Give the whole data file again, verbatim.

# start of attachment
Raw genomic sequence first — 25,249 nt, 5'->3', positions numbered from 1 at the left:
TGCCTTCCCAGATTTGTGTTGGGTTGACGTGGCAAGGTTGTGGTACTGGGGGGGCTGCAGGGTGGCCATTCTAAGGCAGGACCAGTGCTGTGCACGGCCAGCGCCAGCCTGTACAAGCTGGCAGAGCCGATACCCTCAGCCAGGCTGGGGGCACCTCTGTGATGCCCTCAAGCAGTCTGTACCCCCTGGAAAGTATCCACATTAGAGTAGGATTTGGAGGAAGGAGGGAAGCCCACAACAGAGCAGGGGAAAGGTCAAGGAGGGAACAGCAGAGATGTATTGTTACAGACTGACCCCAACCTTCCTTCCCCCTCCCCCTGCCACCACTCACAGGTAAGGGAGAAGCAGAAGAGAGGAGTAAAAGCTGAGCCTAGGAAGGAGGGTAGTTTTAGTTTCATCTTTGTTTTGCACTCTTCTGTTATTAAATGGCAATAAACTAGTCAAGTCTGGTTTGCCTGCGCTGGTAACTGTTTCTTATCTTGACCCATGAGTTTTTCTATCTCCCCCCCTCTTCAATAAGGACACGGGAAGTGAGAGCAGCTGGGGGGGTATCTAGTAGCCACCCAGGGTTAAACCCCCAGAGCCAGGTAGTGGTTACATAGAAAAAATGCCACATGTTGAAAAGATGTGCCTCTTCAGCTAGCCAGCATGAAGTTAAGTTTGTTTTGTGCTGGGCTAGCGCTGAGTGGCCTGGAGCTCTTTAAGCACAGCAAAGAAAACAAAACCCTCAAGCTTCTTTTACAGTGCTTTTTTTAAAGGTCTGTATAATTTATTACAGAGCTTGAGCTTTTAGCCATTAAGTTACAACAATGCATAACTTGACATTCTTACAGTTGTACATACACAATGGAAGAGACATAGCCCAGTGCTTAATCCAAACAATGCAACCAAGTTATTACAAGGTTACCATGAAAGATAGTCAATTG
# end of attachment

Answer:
Raw genomic sequence first — 25,249 nt, 5'->3', positions numbered from 1 at the left:
TGCCTTCCCAGATTTGTGTTGGGTTGACGTGGCAAGGTTGTGGTACTGGGGGGGCTGCAGGGTGGCCATTCTAAGGCAGGACCAGTGCTGTGCACGGCCAGCGCCAGCCTGTACAAGCTGGCAGAGCCGATACCCTCAGCCAGGCTGGGGGCACCTCTGTGATGCCCTCAAGCAGTCTGTACCCCCTGGAAAGTATCCACATTAGAGTAGGATTTGGAGGAAGGAGGGAAGCCCACAACAGAGCAGGGGAAAGGTCAAGGAGGGAACAGCAGAGATGTATTGTTACAGACTGACCCCAACCTTCCTTCCCCCTCCCCCTGCCACCACTCACAGGTAAGGGAGAAGCAGAAGAGAGGAGTAAAAGCTGAGCCTAGGAAGGAGGGTAGTTTTAGTTTCATCTTTGTTTTGCACTCTTCTGTTATTAAATGGCAATAAACTAGTCAAGTCTGGTTTGCCTGCGCTGGTAACTGTTTCTTATCTTGACCCATGAGTTTTTCTATCTCCCCCCCTCTTCAATAAGGACACGGGAAGTGAGAGCAGCTGGGGGGGTATCTAGTAGCCACCCAGGGTTAAACCCCCAGAGCCAGGTAGTGGTTACATAGAAAAAATGCCACATGTTGAAAAGATGTGCCTCTTCAGCTAGCCAGCATGAAGTTAAGTTTGTTTTGTGCTGGGCTAGCGCTGAGTGGCCTGGAGCTCTTTAAGCACAGCAAAGAAAACAAAACCCTCAAGCTTCTTTTACAGTGCTTTTTTTAAAGGTCTGTATAATTTATTACAGAGCTTGAGCTTTTAGCCATTAAGTTACAACAATGCATAACTTGACATTCTTACAGTTGTACATACACAATGGAAGAGACATAGCCCAGTGCTTAATCCAAACAATGCAACCAAGTTATTACAAGGTTACCATGAAAGATAGTCAATTG